try:
        opts, args = getopt.getopt(argv, 'c:i:s:e:',
                                   ['count=', 'iface=', 'size=', 'encrypt='])
    except getopt.GetoptError:
        sys.exit(2)


    maxcount = 1
    intface = "enp2s0f0"
    paysize = 64
    do_encrypt = True

    for opt, arg in opts:
        if opt in ("-c", "--count"):
            maxcount = arg
        if opt in ("-i", "--iface"):
            intface = arg
        if opt in ("-s", "--size"):
            paysize = arg
        if opt in ("-e", "--encrypt"):
            if arg == '0' or arg == 'False':
                do_encrypt = False

    p = IP(src='192.168.105.10', dst='192.168.105.10')
    p /= "|->"
    p /= payload[0:(int(paysize) - 6)]
    p /= "<-|"
    p = IP(str(p))
    
    if do_encrypt:
        e = sa.encrypt(p)
    else:
        e = p
    
    eth_e = Ether()/e
    
    sendp(eth_e, iface=intface, count=int(maxcount))
        
if __name__ == "__main__":
    exit(main(sys.argv[1:]))

The test system configuration is shown in the figure below.

test system configuration diagram

Figure 2.

The configuration uses two Intel® 82599ES 10 Gigabit Ethernet Controller dual port cards connected as shown above.

In this particular configuration, card 1 ports will be assigned to the DPDK driver, port 0 BDF 06:00.0 and port 1 BDF 06:00.1. Card 0 ports will be assigned to the kernel driver, identified as enp2s0f0 and enp2s0f1. Note, in other systems the addresses and port names may be different.

Create the IPsec sample app configuration based on this data and save it as a file called inline.cfg. For example:

#SP IPv4 rules
sp ipv4 out esp protect 1005 pri 1 dst 192.168.105.0/24 sport 0:65535 dport 0:65535

#SA rules
sa out 1005 aead_algo aes-128-gcm aead_key 2b:7e:15:16:28:ae:d2:a6:ab:f7:15:88:09:cf:4f:3d:de:ad:be:ef \
mode ipv4-tunnel src 172.16.1.5 dst 172.16.2.5 \
port_id 1 \
type inline-crypto-offload \

sa in 5 aead_algo aes-128-gcm aead_key 2b:7e:15:16:28:ae:d2:a6:ab:f7:15:88:09:cf:4f:3d:de:ad:be:ef \
mode ipv4-tunnel src 172.16.1.5 dst 172.16.2.5 \
port_id 1 \
type inline-crypto-offload \

#Routing rules
rt ipv4 dst 172.16.2.5/32 port 1
rt ipv4 dst 192.168.105.10/32 port 0

Then start the application as follows:

ipsec-secgw \
	-l 6,7 \
	-w 06:00.0 -w 06:00.1 \
	--log-level 8 --socket-mem 1024,0 --vdev crypto_null \
	-- -p 0xf -P -u 0x2 \
	--config="(0,0,6),(1,0,7)" -f ./inline.cfg

Note that the NULL crypto device is only present because the application needs a “true” crypto PMD (for legacy reasons).

Testing ESP decryption and forwarding of the decrypted packets

In order to test the application, send encrypted packets on port 1:

     python inline_ipsec.py -i enp2s0f1 -s 64 -c 32 -e 1

While listening on port 0:

     tcpdump -i enp2s0f0 –vvX

Decrypted packets should be observed on port 0:

10:31:00.636564 IP (tos 0x0, ttl 63, id 1, offset 0, flags [none], 
                    proto Options (0), length 84)
    192.168.105.10 > 192.168.105.10:  ip 64
	0x0000:  4500 0054 0001 0000 3f00 0100 c0a8 690a  E..T....?.....i.
	0x0010:  c0a8 690a 7c2d 3e74 6573 742d 7465 7374  ..i.|->test-test
	0x0020:  2d74 6573 742d 7465 7374 2d74 6573 742d  -test-test-test-
	0x0030:  7465 7374 2d74 6573 742d 7465 7374 2d74  test-test-test-t
	0x0040:  6573 742d 7465 7374 2d74 6573 742d 7465  est-test-test-te
	0x0050:  733c 2d7c                                s<-|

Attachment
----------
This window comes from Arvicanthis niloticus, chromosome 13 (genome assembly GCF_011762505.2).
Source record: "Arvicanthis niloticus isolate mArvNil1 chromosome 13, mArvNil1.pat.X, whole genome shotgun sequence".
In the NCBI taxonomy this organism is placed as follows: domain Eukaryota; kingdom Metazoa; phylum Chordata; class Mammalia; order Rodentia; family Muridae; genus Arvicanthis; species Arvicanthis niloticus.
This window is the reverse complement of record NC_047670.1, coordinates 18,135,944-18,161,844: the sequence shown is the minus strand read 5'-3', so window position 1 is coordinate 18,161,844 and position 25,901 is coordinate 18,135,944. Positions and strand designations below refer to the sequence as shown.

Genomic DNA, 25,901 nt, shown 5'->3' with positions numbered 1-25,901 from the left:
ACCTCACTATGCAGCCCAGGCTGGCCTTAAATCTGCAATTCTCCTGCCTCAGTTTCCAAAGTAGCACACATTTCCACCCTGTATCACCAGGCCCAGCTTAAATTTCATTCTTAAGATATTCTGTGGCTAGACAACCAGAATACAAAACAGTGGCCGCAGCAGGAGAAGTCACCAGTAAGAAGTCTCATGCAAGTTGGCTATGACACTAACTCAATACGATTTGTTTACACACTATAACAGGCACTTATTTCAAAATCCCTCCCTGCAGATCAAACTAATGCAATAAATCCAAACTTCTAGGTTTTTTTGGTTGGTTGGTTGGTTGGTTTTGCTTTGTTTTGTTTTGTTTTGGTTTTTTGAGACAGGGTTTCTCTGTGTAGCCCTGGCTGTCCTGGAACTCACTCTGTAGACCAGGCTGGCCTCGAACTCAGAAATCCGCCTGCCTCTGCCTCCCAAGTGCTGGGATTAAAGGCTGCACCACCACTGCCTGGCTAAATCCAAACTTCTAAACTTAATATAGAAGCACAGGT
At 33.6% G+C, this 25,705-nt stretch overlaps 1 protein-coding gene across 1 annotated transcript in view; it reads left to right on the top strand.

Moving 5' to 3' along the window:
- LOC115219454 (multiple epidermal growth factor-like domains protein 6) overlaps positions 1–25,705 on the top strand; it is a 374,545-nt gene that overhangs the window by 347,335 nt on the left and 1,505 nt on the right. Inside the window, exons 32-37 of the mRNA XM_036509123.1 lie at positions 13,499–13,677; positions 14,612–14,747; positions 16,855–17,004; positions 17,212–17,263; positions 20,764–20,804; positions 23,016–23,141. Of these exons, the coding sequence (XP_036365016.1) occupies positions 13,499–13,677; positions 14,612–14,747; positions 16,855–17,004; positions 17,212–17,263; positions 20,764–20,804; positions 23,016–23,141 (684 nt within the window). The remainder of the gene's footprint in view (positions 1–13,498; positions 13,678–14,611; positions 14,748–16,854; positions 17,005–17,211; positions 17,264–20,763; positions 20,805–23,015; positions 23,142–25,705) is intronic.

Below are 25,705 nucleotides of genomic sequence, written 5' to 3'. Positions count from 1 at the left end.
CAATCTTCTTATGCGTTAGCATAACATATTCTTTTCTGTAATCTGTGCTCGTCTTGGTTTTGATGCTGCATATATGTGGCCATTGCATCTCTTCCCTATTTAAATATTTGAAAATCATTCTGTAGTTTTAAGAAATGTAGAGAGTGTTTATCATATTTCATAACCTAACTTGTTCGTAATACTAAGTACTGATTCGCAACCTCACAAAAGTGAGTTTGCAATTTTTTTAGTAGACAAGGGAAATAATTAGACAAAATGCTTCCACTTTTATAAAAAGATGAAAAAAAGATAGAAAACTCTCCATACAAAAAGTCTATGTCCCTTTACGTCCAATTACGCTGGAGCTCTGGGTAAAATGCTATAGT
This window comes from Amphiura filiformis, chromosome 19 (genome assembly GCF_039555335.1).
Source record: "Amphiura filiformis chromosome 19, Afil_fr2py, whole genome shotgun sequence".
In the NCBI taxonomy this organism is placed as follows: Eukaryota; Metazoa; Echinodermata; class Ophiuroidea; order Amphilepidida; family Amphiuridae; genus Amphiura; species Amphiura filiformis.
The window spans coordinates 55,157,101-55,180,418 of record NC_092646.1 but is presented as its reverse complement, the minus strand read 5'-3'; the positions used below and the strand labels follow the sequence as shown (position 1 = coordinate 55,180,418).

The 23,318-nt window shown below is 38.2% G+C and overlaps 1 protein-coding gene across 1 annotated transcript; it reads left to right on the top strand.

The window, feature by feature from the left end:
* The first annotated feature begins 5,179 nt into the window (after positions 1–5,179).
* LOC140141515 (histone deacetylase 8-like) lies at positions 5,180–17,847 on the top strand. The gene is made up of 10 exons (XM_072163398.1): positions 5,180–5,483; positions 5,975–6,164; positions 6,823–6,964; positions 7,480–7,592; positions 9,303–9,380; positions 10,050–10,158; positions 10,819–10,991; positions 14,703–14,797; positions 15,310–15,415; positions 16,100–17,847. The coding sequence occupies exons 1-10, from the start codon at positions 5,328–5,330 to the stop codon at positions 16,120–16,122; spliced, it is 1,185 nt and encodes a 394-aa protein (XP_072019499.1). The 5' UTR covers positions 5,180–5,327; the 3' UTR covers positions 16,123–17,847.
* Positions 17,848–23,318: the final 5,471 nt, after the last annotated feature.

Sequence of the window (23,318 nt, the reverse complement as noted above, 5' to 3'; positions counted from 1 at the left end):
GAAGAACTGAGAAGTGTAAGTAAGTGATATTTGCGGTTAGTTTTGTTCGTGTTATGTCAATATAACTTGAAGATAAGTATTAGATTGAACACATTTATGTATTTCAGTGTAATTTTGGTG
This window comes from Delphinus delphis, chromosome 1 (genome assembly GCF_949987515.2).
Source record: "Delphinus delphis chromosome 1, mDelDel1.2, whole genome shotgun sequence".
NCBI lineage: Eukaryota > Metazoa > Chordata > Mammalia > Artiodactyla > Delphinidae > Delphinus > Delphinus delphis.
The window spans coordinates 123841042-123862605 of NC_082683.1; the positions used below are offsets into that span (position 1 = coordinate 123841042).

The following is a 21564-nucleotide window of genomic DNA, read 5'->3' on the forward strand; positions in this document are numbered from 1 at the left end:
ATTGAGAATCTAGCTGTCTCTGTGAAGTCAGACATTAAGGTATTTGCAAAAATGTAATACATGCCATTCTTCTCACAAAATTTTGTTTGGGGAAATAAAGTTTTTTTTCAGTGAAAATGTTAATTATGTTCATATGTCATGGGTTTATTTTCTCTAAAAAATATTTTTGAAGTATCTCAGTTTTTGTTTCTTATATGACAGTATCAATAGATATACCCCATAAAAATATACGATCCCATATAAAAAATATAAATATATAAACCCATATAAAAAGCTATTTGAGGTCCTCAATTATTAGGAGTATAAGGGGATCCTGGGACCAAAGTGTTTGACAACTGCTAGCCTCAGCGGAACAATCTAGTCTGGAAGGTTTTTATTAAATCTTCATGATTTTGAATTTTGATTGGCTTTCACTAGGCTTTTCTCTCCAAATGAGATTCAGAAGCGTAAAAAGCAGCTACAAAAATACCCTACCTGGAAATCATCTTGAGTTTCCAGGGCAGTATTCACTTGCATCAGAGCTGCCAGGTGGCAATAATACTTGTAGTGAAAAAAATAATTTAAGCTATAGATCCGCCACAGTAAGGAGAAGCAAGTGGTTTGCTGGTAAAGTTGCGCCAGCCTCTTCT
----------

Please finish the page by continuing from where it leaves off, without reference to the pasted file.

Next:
The packet flow is as follows:

  1. ESP packet is received on port 1.
  2. Port 1 RX queue contains ESP packet with the payload decrypted.
  3. ESP decapsulation.
  4. Clear text packet containing decrypted payload is transmitted on port 0.

Testing ESP encryption

In order to test the application, send clear text packets on port 0:

     python inline_ipsec.py -i enp2s0f0 -s 64 -c 32 -e 0

While listening on port 1:

     tcpdump -i enp2s0f0 –vvX

Encrypted packets should be observed on port 1:

10:37:45.622669 IP (tos 0x0, ttl 64, id 0, offset 0, flags [none], 
                    proto ESP (50), length 140)
    172.16.1.5 > 172.16.2.5: ESP(spi=0x000003ed,seq=0x20), length 120
	0x0000:  4500 008c 0000 0000 4032 1f16 ac10 0105  E.......@2......
	0x0010:  ac10 0205 0000 03ed 0000 0020 0000 0000  ................
	0x0020:  0000 0020 fd78 c8f5 7fab 4fb3 5b98 7e79  .....x....O.[.~y
	0x0030:  81b0 b4f2 d796 ccd4 f0a7 b031 bb9b 9bde  ...........1....
	0x0040:  af18 767e 5d0f 73e3 bc82 4ea3 4afb 00eb  ..v~].s...N.J...
	0x0050:  6d02 a367 7a3a c2dd 6b64 74c1 5d41 bb45  m..gz:..kdt.]A.E
	0x0060:  7ac2 c1e0 0fb8 5f73 7fcd 4304 e396 32ea  z....._s..C...2.
	0x0070:  228e 22e5 4a3e ea72 88fb 13a7 e940 9346  ".".J>.r.....@.F
	0x0080:  4451 98cf 97fd 878c 96f0 f754            DQ.........T

The packet flow is as follows:

  1. Clear text packet is received on port 0.
  2. ESP encapsulation.
  3. Packet is placed in the TX queue on port 1.
  4. Packet is encrypted by port 1 during transmission.

Conclusion

This article presented the details of the inline IPsec support available with the Intel 82599 10 Gigabit Ethernet Controller, how it works internally and how it is supported by the DPDK framework, and how to build an application that can utilize the feature.

About the Author

Radu Nicolau is a network software engineer with Intel. His work is currently focused on IPsec-related development of data plane functions and libraries. His contributions include enablement of the AES-GCM crypto algorithm in the VPP IPsec stack, IKEv2 initiator support for VPP, and inline IPsec enablement in DPDK.

Product and Performance Information

1

Performance varies by use, configuration and other factors. Learn more at www.Intel.com/PerformanceIndex.